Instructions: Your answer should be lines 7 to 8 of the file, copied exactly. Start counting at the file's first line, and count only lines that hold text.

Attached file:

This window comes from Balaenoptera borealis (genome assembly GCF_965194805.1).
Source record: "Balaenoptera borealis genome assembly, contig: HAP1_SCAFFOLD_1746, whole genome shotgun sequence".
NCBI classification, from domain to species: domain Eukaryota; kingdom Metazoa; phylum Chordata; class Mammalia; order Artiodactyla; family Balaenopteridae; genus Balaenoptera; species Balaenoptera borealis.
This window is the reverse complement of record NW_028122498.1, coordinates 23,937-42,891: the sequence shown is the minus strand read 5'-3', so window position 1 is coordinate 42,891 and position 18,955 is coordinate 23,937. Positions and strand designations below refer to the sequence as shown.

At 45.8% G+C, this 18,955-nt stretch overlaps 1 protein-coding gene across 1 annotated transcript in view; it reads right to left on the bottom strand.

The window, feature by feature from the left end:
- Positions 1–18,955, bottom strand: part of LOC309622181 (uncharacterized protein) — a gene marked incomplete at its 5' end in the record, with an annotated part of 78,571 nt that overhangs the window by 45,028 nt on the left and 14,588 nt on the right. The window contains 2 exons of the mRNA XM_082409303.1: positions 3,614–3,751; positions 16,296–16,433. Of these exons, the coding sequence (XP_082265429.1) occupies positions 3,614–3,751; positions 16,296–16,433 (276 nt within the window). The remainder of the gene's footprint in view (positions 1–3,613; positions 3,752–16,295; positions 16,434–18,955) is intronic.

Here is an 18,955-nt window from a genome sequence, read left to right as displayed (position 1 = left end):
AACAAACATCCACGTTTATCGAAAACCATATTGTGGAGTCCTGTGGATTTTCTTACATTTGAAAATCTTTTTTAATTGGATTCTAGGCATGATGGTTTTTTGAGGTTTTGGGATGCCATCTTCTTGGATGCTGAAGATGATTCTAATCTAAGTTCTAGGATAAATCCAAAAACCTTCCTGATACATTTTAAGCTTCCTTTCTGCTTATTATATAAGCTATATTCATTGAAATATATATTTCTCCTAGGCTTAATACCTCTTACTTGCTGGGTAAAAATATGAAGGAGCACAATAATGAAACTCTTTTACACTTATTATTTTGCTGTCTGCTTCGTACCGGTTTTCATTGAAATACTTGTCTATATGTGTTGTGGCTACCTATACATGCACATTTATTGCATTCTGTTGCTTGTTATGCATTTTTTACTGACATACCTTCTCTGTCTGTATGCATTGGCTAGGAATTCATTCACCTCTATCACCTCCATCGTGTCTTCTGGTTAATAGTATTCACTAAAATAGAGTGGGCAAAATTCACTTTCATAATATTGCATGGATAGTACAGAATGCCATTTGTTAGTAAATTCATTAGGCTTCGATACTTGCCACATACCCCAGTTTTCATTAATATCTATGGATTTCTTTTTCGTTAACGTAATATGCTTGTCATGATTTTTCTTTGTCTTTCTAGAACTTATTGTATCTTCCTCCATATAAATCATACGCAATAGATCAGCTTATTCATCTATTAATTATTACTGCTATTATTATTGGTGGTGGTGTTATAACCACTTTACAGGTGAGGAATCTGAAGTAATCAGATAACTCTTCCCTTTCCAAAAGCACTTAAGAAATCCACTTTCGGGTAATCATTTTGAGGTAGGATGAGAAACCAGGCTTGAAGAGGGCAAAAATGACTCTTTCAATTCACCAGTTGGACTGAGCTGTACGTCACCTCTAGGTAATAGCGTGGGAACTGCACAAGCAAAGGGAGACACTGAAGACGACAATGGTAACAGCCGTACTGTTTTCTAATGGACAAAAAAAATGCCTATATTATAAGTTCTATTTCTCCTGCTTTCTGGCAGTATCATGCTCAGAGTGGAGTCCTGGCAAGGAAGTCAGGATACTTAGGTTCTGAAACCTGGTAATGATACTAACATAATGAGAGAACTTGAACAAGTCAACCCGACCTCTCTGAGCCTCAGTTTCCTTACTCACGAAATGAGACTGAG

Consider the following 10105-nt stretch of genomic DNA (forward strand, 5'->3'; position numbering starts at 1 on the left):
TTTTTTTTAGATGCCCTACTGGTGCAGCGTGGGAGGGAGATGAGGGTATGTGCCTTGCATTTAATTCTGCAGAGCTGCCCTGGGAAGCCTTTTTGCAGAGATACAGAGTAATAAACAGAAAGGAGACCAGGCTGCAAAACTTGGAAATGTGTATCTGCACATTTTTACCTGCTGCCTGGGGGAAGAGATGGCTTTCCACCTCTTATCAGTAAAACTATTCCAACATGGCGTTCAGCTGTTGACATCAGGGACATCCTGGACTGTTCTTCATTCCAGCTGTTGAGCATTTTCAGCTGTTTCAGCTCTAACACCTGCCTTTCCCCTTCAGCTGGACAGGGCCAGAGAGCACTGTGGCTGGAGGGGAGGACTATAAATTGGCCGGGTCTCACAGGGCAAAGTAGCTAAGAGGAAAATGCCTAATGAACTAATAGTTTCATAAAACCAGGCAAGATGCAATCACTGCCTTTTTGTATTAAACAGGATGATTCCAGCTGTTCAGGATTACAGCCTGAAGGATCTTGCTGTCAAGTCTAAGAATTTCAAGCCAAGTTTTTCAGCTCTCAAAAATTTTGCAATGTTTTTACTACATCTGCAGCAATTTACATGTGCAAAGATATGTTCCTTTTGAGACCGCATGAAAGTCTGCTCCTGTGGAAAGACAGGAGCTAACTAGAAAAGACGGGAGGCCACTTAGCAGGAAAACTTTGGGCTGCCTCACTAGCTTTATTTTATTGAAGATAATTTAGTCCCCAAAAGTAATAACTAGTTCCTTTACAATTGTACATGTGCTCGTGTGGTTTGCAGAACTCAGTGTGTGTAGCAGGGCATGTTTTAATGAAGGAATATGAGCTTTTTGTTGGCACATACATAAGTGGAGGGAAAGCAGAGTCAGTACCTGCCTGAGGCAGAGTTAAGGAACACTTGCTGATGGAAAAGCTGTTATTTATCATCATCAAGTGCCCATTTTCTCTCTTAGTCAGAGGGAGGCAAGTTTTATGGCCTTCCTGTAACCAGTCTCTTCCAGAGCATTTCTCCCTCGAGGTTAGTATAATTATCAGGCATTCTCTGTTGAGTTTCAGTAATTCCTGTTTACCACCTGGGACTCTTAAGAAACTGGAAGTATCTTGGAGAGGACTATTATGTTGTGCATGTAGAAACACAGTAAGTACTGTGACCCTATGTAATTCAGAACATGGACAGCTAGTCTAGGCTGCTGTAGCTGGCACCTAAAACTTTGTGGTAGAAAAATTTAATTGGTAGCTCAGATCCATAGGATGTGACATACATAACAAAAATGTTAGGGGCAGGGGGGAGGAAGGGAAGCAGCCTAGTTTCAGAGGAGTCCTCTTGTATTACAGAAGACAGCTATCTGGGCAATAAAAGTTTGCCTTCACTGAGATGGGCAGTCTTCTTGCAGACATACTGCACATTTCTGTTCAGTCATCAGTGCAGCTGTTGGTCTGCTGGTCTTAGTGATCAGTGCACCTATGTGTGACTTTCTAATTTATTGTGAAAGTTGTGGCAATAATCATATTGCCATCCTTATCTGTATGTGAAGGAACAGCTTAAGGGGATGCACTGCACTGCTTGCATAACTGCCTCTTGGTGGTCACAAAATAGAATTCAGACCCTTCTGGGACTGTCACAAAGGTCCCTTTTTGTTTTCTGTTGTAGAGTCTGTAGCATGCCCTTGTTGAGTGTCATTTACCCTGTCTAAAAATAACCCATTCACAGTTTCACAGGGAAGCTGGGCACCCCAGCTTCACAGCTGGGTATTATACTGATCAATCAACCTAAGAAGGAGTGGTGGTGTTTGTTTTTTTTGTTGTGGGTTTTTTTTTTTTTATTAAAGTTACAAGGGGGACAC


- Positions 1–18,955, bottom strand: part of LOC309622181 (uncharacterized protein) — a gene marked incomplete at its 5' end in the record, with an annotated part of 78,571 nt that overhangs the window by 45,028 nt on the left and 14,588 nt on the right. The window contains 2 exons of the mRNA XM_082409303.1: positions 3,614–3,751; positions 16,296–16,433. Of these exons, the coding sequence (XP_082265429.1) occupies positions 3,614–3,751; positions 16,296–16,433 (276 nt within the window). The remainder of the gene's footprint in view (positions 1–3,613; positions 3,752–16,295; positions 16,434–18,955) is intronic.

Here is an 18,955-nt window from a genome sequence, read left to right as displayed (position 1 = left end):